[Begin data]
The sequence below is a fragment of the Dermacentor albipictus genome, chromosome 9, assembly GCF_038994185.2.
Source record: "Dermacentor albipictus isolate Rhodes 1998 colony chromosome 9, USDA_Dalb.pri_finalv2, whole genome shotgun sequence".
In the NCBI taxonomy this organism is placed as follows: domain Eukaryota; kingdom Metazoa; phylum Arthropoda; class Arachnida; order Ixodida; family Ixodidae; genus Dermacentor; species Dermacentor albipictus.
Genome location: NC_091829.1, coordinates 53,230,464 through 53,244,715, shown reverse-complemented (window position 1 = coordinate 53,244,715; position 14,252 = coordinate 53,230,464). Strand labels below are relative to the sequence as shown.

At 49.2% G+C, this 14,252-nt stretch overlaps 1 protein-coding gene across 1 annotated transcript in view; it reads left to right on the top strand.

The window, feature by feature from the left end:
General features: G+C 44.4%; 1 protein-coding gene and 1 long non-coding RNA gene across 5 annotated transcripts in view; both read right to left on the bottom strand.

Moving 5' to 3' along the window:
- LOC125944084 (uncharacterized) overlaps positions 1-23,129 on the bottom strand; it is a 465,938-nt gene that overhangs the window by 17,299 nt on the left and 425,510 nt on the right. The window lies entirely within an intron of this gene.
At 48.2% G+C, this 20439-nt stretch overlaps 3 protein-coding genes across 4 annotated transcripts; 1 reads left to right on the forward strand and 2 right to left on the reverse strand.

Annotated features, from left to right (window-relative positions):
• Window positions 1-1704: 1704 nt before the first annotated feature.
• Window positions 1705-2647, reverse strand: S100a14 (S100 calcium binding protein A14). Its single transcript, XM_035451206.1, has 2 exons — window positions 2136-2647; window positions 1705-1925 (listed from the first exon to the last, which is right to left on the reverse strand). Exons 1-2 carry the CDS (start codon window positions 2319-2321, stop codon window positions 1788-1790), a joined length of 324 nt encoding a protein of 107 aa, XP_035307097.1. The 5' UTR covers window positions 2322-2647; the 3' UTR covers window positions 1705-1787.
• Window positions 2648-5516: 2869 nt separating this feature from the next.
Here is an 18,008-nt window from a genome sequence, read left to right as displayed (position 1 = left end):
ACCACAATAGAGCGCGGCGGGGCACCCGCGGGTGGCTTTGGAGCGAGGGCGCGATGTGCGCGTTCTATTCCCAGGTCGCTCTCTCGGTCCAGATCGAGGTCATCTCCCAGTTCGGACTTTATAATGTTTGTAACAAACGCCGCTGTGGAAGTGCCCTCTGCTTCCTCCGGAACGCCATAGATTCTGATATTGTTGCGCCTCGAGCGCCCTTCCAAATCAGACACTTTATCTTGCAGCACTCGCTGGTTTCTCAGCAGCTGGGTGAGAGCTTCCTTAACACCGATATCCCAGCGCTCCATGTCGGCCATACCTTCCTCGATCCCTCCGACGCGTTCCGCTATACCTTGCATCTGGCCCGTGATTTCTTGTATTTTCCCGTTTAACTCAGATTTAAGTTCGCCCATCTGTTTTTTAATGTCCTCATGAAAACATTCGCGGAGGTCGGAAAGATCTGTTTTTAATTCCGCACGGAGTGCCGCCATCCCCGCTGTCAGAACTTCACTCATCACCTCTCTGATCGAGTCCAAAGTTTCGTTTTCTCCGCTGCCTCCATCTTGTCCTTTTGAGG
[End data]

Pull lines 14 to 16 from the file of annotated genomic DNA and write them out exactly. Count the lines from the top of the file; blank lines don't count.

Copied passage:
• Window positions 2648-5516: 2869 nt separating this feature from the next.
Here is an 18,008-nt window from a genome sequence, read left to right as displayed (position 1 = left end):
ACCACAATAGAGCGCGGCGGGGCACCCGCGGGTGGCTTTGGAGCGAGGGCGCGATGTGCGCGTTCTATTCCCAGGTCGCTCTCTCGGTCCAGATCGAGGTCATCTCCCAGTTCGGACTTTATAATGTTTGTAACAAACGCCGCTGTGGAAGTGCCCTCTGCTTCCTCCGGAACGCCATAGATTCTGATATTGTTGCGCCTCGAGCGCCCTTCCAAATCAGACACTTTATCTTGCAGCACTCGCTGGTTTCTCAGCAGCTGGGTGAGAGCTTCCTTAACACCGATATCCCAGCGCTCCATGTCGGCCATACCTTCCTCGATCCCTCCGACGCGTTCCGCTATACCTTGCATCTGGCCCGTGATTTCTTGTATTTTCCCGTTTAACTCAGATTTAAGTTCGCCCATCTGTTTTTTAATGTCCTCATGAAAACATTCGCGGAGGTCGGAAAGATCTGTTTTTAATTCCGCACGGAGTGCCGCCATCCCCGCTGTCAGAACTTCACTCATCACCTCTCTGATCGAGTCCAAAGTTTCGTTTTCTCCGCTGCCTCCATCTTGTCCTTTTGAGG